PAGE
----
Everyone has a role to play to ensure that public safety is treated as a top priority rather than becoming collateral damage. Here are a few suggestions:

Fire departments and police departments:
– Educate the public and decision-makers about what you do, how you do it, and most importantly, the impact your actions and choices have on public safety. Things that are obvious or second nature to you because your training is in the fire service or law enforcement are not on the public’s, or too often the politicians’, radar screens. You have a moral responsibility to educate people on the likely consequences of actions that affect public safety. Don’t make them find out through experience. And don’t allow politicians to hide behind the excuse that they didn’t know what the consequences would be.

– Educate your stakeholders in ways that are personally meaningful. By that I mean, describe to them specifically what the impact on public safety will be if a given service is taken away, or delayed, or partially provided, or reduced in quality. For example, one of the proposals in Long Beach is to reduce the number of firefighters on engines from four to three. Some people seem to think that this is a reasonable to response to budget cuts in tough times. Those are also the people who have no idea how that change affects public safety. Citing dozens of studies that show why this idea has a serious negative impact on safety is not helpful in making your case. Instead, explain the likely consequences in personal terms so people can “get” it. Few people know that if they are trapped in a burning house and an engine with only three firefighters arrives on scene, federal law prohibits those first responders from entering the house until a fourth person shows up. It’s your job to tell them.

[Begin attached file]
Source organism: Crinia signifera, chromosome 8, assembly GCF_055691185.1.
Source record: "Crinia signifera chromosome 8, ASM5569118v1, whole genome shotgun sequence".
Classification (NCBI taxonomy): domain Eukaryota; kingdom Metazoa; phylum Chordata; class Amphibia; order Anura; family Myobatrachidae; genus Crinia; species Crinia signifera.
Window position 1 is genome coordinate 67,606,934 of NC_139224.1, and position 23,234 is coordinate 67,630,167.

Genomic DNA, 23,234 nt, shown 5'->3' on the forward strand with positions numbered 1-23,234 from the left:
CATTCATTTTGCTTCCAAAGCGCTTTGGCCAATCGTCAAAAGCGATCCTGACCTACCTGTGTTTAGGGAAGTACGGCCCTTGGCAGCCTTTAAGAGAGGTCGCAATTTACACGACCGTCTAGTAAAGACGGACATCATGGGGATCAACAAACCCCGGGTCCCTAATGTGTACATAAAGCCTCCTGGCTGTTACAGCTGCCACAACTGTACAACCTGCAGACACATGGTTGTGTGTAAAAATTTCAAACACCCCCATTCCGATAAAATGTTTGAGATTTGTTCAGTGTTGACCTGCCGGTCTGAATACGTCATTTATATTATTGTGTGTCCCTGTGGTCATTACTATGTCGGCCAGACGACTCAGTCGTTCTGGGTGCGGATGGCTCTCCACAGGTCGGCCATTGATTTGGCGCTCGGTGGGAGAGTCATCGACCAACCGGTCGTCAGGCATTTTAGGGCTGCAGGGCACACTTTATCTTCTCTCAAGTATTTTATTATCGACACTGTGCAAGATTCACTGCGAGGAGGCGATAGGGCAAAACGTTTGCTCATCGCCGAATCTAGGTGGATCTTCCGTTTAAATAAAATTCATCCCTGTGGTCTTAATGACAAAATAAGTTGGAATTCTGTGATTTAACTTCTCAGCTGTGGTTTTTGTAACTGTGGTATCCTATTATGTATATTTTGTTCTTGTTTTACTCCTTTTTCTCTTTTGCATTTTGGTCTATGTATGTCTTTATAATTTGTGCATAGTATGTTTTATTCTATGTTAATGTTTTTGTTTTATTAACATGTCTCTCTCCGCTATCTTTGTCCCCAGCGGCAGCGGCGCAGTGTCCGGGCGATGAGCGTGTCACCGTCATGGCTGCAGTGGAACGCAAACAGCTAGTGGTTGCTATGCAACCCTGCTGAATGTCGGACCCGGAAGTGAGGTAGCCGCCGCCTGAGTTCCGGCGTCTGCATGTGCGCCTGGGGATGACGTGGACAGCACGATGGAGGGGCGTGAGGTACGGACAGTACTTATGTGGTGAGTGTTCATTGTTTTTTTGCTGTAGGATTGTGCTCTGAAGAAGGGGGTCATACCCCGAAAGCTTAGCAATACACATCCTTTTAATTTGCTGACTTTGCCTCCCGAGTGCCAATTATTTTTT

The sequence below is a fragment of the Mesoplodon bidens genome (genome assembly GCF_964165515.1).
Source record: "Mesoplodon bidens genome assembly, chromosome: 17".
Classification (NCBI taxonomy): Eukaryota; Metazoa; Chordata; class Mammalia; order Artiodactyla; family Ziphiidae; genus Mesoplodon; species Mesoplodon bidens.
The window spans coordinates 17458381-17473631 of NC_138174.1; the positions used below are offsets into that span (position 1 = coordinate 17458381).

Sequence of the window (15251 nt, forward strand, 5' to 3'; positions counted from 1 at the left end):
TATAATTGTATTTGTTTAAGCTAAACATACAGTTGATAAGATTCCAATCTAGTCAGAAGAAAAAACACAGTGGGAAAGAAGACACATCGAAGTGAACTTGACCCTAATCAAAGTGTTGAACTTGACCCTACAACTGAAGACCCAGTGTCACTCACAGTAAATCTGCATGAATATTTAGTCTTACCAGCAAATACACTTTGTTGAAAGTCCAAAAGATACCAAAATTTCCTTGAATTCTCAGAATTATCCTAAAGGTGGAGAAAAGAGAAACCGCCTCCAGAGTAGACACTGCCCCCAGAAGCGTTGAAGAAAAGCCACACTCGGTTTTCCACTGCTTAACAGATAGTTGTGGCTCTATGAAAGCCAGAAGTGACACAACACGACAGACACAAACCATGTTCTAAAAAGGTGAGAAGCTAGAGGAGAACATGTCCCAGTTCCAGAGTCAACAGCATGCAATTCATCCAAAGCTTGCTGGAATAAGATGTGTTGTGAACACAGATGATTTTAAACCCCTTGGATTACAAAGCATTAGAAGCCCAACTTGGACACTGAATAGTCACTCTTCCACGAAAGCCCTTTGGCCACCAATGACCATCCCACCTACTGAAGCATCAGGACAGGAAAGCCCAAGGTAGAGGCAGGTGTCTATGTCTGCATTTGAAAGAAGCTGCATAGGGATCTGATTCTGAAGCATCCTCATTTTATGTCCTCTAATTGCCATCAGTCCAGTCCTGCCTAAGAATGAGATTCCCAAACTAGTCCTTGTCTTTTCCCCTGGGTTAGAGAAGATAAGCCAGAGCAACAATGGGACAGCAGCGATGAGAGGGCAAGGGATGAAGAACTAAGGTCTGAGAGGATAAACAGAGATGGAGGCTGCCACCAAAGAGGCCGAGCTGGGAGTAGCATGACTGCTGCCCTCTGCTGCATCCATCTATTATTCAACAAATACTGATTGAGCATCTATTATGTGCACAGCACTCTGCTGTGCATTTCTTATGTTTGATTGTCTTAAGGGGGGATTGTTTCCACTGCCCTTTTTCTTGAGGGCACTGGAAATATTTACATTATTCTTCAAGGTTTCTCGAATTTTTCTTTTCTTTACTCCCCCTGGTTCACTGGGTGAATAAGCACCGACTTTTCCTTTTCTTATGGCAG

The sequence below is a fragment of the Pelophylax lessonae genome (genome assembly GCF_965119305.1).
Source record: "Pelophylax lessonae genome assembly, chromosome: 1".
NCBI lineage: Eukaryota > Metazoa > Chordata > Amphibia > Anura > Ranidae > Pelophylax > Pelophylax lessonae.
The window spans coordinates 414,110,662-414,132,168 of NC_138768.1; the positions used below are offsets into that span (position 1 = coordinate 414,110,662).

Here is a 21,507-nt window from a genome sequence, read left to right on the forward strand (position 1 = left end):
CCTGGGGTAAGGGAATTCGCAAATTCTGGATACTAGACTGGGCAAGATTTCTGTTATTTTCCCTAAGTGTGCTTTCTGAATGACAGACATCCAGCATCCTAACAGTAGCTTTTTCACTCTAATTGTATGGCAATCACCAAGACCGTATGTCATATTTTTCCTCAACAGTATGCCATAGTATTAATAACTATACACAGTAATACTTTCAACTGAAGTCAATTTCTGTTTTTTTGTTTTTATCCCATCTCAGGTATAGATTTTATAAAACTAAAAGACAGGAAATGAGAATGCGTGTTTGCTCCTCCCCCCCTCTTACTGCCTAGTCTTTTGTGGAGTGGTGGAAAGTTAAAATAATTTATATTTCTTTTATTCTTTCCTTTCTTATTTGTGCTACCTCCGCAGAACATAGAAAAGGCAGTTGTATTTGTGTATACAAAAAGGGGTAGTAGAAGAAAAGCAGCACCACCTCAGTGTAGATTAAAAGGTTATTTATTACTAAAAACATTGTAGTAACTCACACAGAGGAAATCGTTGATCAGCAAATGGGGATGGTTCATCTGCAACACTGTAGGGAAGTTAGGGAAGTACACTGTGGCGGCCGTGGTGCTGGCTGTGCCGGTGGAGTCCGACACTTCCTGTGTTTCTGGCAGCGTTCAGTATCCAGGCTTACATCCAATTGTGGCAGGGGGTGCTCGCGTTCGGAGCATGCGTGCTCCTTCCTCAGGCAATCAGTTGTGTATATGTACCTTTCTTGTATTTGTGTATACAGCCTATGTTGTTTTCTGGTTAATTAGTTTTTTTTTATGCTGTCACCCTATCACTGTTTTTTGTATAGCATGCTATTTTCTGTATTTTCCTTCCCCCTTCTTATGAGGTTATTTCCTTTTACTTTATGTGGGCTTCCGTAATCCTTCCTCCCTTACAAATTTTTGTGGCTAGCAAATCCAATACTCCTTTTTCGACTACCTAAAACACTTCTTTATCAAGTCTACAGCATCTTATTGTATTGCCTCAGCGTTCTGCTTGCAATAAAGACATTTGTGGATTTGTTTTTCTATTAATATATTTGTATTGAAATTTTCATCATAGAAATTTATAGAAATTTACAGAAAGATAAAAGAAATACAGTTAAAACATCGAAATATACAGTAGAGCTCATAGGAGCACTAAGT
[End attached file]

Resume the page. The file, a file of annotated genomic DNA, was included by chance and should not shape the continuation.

Politicians and administrators:
– Instead of focusing primarily cutting dollars, begin by deciding what level of public safety you choose to provide to the community. To do otherwise is to shirk your responsibility and put the public in jeopardy. Articulate that decision clearly to the public. Tell your law enforcement and fire service managers what you want the public safety “picture” to look like, and let them inform you what resources are required.